Delaware Public Archives to hold Workshop on Organizing Genealogical Information

October 22nd, 2014

Are your digital genealogy files all over the place? Have you discovered a record for your ancestor, twice? Librarian Leah Youse will be presenting a program at the Delaware Public Archives on Saturday, November 1, 10:30 a.m. on developing methods of genealogical arrangement and organization. Whether you are just getting started or you have been conducting online research for years, this talk will provide ideas to take your organizational system to the next level. Youse will focus on managing files and folders, email, and research, including a brief discussion on easing the burden with software.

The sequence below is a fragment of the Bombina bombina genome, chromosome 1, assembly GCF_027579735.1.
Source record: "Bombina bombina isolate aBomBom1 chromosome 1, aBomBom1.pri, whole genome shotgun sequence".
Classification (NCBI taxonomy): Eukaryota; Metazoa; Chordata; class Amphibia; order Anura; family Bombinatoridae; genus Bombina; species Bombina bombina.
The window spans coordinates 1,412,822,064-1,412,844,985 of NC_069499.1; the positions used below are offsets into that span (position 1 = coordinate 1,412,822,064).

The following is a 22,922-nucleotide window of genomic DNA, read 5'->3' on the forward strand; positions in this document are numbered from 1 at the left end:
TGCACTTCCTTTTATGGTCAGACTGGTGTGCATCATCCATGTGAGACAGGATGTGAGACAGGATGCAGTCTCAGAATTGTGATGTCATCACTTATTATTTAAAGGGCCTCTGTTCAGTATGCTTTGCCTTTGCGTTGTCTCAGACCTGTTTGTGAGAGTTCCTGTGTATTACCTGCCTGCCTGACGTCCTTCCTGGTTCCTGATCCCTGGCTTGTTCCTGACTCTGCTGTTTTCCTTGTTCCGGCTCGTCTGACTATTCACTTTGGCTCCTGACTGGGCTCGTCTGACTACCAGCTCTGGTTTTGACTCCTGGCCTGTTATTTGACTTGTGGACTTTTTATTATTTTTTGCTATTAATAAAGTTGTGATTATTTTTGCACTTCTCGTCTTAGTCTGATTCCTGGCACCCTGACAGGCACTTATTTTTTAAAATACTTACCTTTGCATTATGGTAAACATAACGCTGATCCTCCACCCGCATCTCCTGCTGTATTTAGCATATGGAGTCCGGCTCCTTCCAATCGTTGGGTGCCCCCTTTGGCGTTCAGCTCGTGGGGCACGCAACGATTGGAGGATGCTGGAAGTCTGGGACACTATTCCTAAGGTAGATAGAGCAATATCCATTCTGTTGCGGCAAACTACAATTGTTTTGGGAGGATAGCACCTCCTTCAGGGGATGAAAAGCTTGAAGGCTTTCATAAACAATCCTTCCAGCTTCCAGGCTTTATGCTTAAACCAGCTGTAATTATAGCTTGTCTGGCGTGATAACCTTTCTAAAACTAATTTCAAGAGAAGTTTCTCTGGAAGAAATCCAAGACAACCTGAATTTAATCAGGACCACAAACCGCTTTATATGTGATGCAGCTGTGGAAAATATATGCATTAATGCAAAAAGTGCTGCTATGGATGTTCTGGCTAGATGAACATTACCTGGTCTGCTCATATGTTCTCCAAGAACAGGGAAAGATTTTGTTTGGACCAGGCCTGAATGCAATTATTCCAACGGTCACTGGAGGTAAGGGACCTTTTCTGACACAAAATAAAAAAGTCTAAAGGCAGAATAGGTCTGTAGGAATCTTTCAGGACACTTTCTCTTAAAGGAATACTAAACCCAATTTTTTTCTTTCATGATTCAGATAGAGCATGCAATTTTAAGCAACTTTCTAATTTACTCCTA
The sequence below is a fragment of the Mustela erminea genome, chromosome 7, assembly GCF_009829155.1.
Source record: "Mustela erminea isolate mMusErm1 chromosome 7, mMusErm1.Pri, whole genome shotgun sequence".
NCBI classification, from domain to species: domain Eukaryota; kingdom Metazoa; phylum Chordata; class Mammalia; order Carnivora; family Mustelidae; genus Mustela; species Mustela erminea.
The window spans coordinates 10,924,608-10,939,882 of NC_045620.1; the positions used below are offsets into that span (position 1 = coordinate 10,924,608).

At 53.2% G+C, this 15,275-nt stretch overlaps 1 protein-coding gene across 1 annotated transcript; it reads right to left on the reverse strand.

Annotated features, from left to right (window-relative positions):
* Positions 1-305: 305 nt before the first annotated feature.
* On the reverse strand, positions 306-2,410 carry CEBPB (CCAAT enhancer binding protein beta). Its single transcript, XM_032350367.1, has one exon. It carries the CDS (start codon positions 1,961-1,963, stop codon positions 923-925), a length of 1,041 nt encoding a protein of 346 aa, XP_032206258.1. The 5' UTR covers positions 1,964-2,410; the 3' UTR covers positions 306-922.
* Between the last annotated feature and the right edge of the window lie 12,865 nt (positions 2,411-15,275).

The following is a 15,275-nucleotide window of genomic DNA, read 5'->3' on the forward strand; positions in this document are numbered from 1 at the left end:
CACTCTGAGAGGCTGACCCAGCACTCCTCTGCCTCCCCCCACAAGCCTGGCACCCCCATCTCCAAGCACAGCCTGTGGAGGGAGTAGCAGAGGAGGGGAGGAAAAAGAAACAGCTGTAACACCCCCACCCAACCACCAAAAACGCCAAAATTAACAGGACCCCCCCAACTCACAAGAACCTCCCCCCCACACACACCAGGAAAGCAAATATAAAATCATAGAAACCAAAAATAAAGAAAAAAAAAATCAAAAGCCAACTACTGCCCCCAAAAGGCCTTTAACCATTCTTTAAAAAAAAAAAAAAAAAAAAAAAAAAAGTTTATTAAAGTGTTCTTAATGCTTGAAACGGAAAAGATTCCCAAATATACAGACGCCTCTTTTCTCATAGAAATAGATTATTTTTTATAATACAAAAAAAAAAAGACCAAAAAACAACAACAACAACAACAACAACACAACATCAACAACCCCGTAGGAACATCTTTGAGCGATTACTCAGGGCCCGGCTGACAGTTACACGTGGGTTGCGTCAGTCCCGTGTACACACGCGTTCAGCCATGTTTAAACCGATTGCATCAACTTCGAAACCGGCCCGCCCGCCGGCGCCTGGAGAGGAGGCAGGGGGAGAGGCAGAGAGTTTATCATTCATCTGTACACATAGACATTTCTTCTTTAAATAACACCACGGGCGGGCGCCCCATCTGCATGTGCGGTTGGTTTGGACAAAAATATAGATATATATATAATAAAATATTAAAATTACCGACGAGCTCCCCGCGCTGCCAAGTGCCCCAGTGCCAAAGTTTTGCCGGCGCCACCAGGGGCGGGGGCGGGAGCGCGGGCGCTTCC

Leah Youse earned her Master’s degree in Library and Information Science from The University of Alabama and currently provides reference services to patrons at the Elkton Central Library in Cecil County, Maryland. She has done archival work with the Historical Society of Pennsylvania in Philadelphia and the Historical Society of Cecil County. Youse’s primary interests include research methodology and genealogy blogging.

The program is free to the public and will last approximately one hour. No reservations are required. For more information, contact Tom Summers (302) 744-5047 or e-mail thomas.summers@state.de.us.

 

Leah Youse

Leah Youse

 

Trashing Treasures

October 22nd, 2014

This blog is part of a special behind the scenes series for Archives Month.

Connor Graham, processing archivist